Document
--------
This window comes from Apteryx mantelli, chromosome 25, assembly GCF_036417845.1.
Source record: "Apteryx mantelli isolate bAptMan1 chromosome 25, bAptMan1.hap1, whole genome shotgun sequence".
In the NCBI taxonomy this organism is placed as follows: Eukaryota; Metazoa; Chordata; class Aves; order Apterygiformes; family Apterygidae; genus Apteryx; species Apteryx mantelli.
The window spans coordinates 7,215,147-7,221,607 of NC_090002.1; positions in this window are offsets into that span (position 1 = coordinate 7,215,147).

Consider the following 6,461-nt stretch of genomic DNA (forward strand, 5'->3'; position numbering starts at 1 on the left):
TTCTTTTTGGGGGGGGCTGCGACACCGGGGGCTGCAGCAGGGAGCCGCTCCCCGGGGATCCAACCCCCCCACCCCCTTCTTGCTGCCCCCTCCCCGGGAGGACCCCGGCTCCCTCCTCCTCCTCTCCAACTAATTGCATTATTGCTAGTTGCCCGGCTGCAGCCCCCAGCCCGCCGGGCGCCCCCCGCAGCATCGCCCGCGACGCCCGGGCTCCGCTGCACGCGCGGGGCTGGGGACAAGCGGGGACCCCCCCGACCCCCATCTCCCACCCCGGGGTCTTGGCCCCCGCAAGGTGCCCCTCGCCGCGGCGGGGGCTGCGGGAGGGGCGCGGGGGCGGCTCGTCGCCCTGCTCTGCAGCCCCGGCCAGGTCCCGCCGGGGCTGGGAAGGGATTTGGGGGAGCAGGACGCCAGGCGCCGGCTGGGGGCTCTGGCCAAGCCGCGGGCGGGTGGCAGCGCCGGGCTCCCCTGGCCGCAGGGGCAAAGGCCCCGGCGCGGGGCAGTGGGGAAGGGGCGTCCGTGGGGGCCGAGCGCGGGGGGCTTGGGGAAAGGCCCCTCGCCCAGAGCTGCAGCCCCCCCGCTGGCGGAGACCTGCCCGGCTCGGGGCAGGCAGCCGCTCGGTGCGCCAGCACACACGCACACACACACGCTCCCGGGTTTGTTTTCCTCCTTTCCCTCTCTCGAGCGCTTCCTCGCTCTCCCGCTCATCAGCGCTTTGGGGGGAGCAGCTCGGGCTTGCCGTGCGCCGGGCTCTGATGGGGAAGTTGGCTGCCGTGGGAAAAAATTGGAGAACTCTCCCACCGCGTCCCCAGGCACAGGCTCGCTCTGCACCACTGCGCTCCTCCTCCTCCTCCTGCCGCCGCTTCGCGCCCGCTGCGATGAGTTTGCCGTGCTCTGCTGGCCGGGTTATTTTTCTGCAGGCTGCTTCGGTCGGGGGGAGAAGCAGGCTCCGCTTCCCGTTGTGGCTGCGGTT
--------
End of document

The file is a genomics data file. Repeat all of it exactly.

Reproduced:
This window comes from Apteryx mantelli, chromosome 25, assembly GCF_036417845.1.
Source record: "Apteryx mantelli isolate bAptMan1 chromosome 25, bAptMan1.hap1, whole genome shotgun sequence".
In the NCBI taxonomy this organism is placed as follows: Eukaryota; Metazoa; Chordata; class Aves; order Apterygiformes; family Apterygidae; genus Apteryx; species Apteryx mantelli.
The window spans coordinates 7,215,147-7,221,607 of NC_090002.1; positions in this window are offsets into that span (position 1 = coordinate 7,215,147).

Consider the following 6,461-nt stretch of genomic DNA (forward strand, 5'->3'; position numbering starts at 1 on the left):
TTCTTTTTGGGGGGGGCTGCGACACCGGGGGCTGCAGCAGGGAGCCGCTCCCCGGGGATCCAACCCCCCCACCCCCTTCTTGCTGCCCCCTCCCCGGGAGGACCCCGGCTCCCTCCTCCTCCTCTCCAACTAATTGCATTATTGCTAGTTGCCCGGCTGCAGCCCCCAGCCCGCCGGGCGCCCCCCGCAGCATCGCCCGCGACGCCCGGGCTCCGCTGCACGCGCGGGGCTGGGGACAAGCGGGGACCCCCCCGACCCCCATCTCCCACCCCGGGGTCTTGGCCCCCGCAAGGTGCCCCTCGCCGCGGCGGGGGCTGCGGGAGGGGCGCGGGGGCGGCTCGTCGCCCTGCTCTGCAGCCCCGGCCAGGTCCCGCCGGGGCTGGGAAGGGATTTGGGGGAGCAGGACGCCAGGCGCCGGCTGGGGGCTCTGGCCAAGCCGCGGGCGGGTGGCAGCGCCGGGCTCCCCTGGCCGCAGGGGCAAAGGCCCCGGCGCGGGGCAGTGGGGAAGGGGCGTCCGTGGGGGCCGAGCGCGGGGGGCTTGGGGAAAGGCCCCTCGCCCAGAGCTGCAGCCCCCCCGCTGGCGGAGACCTGCCCGGCTCGGGGCAGGCAGCCGCTCGGTGCGCCAGCACACACGCACACACACACGCTCCCGGGTTTGTTTTCCTCCTTTCCCTCTCTCGAGCGCTTCCTCGCTCTCCCGCTCATCAGCGCTTTGGGGGGAGCAGCTCGGGCTTGCCGTGCGCCGGGCTCTGATGGGGAAGTTGGCTGCCGTGGGAAAAAATTGGAGAACTCTCCCACCGCGTCCCCAGGCACAGGCTCGCTCTGCACCACTGCGCTCCTCCTCCTCCTCCTGCCGCCGCTTCGCGCCCGCTGCGATGAGTTTGCCGTGCTCTGCTGGCCGGGTTATTTTTCTGCAGGCTGCTTCGGTCGGGGGGAGAAGCAGGCTCCGCTTCCCGTTGTGGCTGCGGTT